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27 AUGUST 2008



Mr. President,

As a country which has consistently advocated reform of the working methods of the Security Council, Indonesia strongly supports the convening of the present debate. We welcome, in particular, the open nature of the debate, thereby benefiting from the views of the wider membership of the United Nations.

We appreciate very much the statement by the Secretary-General; reflecting the importance he attaches to the subject we are considering today.

Indonesia associates itself with the statement to be delivered by the representative of Cuba, on behalf on the Non-Aligned Movement.

Mr. President,

My delegation attaches great weight to the measures identified in Presidential Note S/2006/507.

It is our belief that a systematic and concerted application of such measures would, indeed, help promote the Council’s transparency, interaction with non-Council members and efficiency.

My delegation is, therefore, encouraged to note that the two years since the Note’s issuance has seen some progress in its implementation.

While welcoming this development, Indonesia also identifies room for further progress.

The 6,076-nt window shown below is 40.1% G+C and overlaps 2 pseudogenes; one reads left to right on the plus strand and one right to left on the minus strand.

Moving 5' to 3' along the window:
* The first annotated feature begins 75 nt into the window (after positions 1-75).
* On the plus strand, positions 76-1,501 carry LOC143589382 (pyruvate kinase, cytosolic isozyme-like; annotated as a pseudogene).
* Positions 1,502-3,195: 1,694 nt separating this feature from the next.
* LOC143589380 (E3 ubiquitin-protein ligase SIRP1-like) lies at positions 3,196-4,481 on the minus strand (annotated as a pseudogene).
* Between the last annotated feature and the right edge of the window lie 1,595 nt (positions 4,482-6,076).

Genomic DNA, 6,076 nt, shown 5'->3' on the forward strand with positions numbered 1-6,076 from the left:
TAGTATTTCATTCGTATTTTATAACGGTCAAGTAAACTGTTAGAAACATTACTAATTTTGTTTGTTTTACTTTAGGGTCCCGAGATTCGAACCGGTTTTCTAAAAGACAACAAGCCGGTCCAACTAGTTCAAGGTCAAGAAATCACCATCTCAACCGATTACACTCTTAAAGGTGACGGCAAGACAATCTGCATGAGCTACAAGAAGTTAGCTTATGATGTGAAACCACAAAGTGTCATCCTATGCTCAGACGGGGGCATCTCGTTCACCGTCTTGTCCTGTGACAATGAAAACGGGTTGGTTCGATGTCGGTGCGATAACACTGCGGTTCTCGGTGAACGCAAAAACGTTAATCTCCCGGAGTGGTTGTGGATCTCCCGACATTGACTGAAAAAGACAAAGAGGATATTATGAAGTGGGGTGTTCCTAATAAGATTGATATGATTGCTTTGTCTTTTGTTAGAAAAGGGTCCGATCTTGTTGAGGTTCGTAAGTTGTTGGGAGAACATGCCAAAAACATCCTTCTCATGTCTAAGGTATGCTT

Mr. President,

It is our conviction that the objectives of greater transparency, interaction with non-Council members and efficiency, are compatible. Indeed, they are quite inseparable from efforts to further enhance the legitimacy of the Council’s decisions and their effectiveness.

Transparency has recently been promoted.

Monthly programme of work and forecast have been made available. The UN Journal announces both formal and informal consultations of the Council, and to a degree, the meetings of the subsidiary organs. Not least, we have seen efforts to give renewed impetus to open meetings.

However, not infrequently, the monthly programme of work and forecast of the Council bear little resemblance to the actual work of the Council in a given month. Unforeseen crisis invariably seize the Council’s attention. Meetings, formal as well as informal consultations, are convened at short notice. It is incumbent that the Council recognizes that this is increasingly becoming the norm, rather than the exception. Thus, it would be pertinent for the Council to further develop an information dissemination system which responds to the dynamism of a fast evolving situation, and yet comprehensive and inclusive in its reach, to ensure that the wider membership of the United Nations are informed in a timely and accurate manner of the Council’s activities.

Reflecting another facet of transparency, we welcome the increased resort to open, formal meetings.